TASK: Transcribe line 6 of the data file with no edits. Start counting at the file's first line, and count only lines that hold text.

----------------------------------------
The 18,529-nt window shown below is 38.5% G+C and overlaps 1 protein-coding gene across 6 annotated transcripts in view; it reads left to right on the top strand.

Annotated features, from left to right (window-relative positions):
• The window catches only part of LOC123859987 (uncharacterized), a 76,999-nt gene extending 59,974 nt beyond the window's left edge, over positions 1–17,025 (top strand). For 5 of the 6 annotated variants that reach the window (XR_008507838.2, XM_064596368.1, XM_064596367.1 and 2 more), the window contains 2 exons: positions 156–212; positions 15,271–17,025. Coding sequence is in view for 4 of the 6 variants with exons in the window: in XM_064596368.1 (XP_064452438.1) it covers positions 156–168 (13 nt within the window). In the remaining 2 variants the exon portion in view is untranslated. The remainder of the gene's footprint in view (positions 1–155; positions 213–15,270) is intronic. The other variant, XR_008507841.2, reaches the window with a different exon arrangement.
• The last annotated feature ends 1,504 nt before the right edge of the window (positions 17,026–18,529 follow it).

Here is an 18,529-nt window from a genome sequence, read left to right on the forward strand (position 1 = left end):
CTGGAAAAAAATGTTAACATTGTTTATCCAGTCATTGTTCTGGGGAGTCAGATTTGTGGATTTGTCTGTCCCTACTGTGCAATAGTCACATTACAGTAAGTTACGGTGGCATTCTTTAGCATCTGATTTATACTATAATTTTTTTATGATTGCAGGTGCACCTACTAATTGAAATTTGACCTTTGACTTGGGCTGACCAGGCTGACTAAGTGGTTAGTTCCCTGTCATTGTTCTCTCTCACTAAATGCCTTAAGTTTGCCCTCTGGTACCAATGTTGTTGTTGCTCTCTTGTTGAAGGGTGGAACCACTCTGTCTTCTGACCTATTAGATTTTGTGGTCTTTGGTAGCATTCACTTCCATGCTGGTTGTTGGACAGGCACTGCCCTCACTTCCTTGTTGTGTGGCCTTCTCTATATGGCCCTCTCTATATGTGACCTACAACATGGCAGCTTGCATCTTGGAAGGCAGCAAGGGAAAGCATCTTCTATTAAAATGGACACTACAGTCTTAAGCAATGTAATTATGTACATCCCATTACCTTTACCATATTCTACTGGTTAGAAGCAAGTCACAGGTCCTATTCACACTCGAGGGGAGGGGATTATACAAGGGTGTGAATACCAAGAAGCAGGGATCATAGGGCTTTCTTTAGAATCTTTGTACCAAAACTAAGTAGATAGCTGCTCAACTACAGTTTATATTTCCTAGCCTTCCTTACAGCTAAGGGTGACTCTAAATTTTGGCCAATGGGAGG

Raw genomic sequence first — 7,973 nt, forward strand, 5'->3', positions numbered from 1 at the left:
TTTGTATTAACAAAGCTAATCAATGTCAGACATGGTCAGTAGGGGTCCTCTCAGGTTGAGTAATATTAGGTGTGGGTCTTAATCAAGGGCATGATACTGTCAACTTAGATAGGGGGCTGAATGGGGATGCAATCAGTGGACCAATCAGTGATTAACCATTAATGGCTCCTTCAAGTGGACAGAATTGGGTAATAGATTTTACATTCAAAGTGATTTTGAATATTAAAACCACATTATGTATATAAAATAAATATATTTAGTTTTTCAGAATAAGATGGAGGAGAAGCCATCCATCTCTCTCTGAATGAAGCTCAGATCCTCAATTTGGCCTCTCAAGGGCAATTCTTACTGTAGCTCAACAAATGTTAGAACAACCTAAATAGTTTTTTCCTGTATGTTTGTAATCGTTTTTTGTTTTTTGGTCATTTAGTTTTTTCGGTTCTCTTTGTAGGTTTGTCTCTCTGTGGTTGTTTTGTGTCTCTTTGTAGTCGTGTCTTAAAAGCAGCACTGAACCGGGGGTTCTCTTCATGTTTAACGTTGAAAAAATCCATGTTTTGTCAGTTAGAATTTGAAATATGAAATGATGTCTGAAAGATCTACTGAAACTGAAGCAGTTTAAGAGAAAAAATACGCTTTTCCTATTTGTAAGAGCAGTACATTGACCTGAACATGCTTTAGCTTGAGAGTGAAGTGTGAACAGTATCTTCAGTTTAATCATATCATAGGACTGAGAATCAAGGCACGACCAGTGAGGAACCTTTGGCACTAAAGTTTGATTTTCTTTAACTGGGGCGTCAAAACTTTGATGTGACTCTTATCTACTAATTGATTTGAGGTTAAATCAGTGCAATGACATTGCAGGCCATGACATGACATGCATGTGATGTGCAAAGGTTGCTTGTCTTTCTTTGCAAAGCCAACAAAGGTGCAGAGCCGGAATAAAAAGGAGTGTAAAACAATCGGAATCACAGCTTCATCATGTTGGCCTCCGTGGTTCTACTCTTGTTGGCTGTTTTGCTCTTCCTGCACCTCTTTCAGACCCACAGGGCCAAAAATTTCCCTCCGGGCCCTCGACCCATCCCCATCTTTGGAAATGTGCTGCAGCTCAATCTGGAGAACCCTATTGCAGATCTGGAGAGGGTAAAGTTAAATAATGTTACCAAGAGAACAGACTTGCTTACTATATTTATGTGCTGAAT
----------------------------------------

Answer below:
CTGGAAAAAAATGTTAACATTGTTTATCCAGTCATTGTTCTGGGGAGTCAGATTTGTGGATTTGTCTGTCCCTACTGTGCAATAGTCACATTACAGTAAGTTACGGTGGCATTCTTTAGCATCTGATTTATACTATAATTTTTTTATGATTGCAGGTGCACCTACTAATTGAAATTTGACCTTTGACTTGGGCTGACCAGGCTGACTAAGTGGTTAGTTCCCTGTCATTGTTCTCTCTCACTAAATGCCTTAAGTTTGCCCTCTGGTACCAATGTTGTTGTTGCTCTCTTGTTGAAGGGTGGAACCACTCTGTCTTCTGACCTATTAGATTTTGTGGTCTTTGGTAGCATTCACTTCCATGCTGGTTGTTGGACAGGCACTGCCCTCACTTCCTTGTTGTGTGGCCTTCTCTATATGGCCCTCTCTATATGTGACCTACAACATGGCAGCTTGCATCTTGGAAGGCAGCAAGGGAAAGCATCTTCTATTAAAATGGACACTACAGTCTTAAGCAATGTAATTATGTACATCCCATTACCTTTACCATATTCTACTGGTTAGAAGCAAGTCACAGGTCCTATTCACACTCGAGGGGAGGGGATTATACAAGGGTGTGAATACCAAGAAGCAGGGATCATAGGGCTTTCTTTAGAATCTTTGTACCAAAACTAAGTAGATAGCTGCTCAACTACAGTTTATATTTCCTAGCCTTCCTTACAGCTAAGGGTGACTCTAAATTTTGGCCAATGGGAGG